A myelogram, which uses dye to provide a high contrast image, may also be requested to provide a diagnosis.

Treatment for Spinal Stenosis

Treatment options for spinal stenosis range from conservative to the more aggressive and depends on the severity of the symptoms.

It is important to remember that although these conservative remedies may be helpful in alleviating some of the symptoms of spinal stenosis, they do not address the underlying pathology driving the symptoms and are not curative.

In the event that the symptoms have reached a level where the condition is debilitating and non-surgical treatments have failed to alleviate pain, surgery for spinal stenosis treatment may be required for long-term relief.

Non-Surgical Treatment

First, doctors may pursue non-surgical treatments to help the patient find pain relief. This can include:

Stretching

Physical therapy to strengthen the neck and back

Pain management, with over-the-counter or prescribed medications

Massage therapy

Epidural steroid injections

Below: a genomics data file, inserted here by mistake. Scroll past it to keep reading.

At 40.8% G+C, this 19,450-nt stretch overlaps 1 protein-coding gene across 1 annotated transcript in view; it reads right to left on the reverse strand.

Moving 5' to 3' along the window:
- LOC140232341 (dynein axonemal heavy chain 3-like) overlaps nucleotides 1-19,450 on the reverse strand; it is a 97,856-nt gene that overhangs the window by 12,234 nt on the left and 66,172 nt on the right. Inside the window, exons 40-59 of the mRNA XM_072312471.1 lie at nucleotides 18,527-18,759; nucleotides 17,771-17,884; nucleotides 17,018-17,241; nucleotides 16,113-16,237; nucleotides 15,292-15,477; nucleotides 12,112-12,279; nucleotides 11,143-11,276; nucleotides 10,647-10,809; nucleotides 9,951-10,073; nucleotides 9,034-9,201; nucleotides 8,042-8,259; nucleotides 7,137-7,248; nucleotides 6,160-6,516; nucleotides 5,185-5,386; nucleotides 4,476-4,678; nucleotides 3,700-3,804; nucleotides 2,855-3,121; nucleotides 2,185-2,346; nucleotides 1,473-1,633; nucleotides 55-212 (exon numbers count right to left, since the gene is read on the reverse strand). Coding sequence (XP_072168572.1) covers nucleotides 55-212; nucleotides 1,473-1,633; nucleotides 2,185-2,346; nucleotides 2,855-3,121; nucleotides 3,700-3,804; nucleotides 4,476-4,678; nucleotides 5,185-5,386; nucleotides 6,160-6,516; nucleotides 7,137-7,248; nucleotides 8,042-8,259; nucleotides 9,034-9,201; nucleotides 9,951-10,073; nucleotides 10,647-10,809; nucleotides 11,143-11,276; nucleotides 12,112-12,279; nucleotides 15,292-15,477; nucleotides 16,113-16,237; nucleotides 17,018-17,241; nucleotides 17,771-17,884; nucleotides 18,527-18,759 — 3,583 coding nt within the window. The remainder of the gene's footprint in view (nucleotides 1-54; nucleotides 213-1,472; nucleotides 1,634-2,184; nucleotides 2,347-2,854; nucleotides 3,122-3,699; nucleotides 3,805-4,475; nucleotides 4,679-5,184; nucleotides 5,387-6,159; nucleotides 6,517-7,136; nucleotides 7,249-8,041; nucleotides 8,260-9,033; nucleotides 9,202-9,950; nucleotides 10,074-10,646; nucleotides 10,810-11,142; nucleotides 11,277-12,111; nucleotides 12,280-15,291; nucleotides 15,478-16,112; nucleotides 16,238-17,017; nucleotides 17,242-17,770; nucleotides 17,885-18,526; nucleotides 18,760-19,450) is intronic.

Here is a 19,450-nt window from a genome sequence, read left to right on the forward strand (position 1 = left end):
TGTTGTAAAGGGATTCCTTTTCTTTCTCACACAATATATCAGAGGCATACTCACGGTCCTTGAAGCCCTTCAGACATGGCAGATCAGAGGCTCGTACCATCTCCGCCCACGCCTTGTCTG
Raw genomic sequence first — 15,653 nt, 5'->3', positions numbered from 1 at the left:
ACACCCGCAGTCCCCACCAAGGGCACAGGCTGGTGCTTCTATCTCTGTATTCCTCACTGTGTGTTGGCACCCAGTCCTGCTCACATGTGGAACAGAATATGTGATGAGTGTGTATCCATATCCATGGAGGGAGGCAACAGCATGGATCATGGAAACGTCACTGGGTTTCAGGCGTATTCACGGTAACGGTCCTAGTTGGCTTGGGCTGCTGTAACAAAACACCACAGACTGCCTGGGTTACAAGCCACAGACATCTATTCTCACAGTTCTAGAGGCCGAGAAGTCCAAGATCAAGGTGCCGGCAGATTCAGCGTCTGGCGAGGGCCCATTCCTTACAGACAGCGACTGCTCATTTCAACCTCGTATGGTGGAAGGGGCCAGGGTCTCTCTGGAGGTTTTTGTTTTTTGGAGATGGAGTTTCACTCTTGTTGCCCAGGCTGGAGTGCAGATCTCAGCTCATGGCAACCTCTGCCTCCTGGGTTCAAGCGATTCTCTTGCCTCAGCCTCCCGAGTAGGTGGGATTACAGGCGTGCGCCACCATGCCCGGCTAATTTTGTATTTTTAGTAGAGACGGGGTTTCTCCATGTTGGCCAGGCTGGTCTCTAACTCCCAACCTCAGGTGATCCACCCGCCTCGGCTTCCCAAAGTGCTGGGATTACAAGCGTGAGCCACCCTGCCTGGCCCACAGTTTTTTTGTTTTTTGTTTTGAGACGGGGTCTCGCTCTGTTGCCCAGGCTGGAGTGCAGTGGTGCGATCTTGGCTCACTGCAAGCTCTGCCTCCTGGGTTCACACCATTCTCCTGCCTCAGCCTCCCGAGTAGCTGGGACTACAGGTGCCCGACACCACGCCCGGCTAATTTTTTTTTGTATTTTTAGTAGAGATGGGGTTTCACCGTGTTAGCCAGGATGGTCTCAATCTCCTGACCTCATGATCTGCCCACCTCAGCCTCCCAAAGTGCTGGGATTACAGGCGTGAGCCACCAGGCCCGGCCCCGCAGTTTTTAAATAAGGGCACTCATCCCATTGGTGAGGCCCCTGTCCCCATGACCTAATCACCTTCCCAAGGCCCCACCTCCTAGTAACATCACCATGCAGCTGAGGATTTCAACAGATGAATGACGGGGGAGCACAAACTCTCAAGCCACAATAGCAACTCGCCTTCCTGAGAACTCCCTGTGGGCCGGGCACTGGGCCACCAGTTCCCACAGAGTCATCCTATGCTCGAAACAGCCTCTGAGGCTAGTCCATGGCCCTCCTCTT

Lifestyle changes

Hot/cold therapy

However, in some patients, the pressure on the spinal cord creates symptoms far too painful and debilitating to lead a productive life. In these cases, a surgical procedure is necessary to correct the underlying pathology and relieve the patient from pain.

Exercises for Spinal Stenosis

Physical therapists often direct patients to engage in back exercises developed to alleviate these symptoms. These back exercises commonly include a combination of specific stretching and strengthening routines. Forward bending exercises increase the size of the compressed passageways providing temporary relief from pain and strengthening the surrounding muscles to improve stability.

Some other forms of exercise spinal stenosis patients may engage in include:

Stationary biking

Walking

Swimming

Tai Chi

Yoga

Before beginning any new exercise routine, speak with your doctor about what is safe if you’re suffering from spinal stenosis.

Treatment & Self-Care

Along with conservative treatment, you may also complete some self-care at home to alleviate your pain. Some self-care methods may include:

Topical pain relievers (i.e. Icy Hot or Biofreeze)

At-home massage therapy

Non-steroidal anti-inflammatory drugs (NSAIDs)

Correct your posture when sitting and standing

Stay hydrated

Eat a nutritious diet

Stop smoking and reduce alcohol consumption

Maintain a healthy weight

Although each if these self-care methods will not take away your stenosis, it could reduce your symptoms.

Surgical Treatment

Since spinal stenosis is at its core a condition that compresses the spinal canal, any surgery for spinal stenosis would have to relieve that compression in order to alleviate the symptoms associated with it.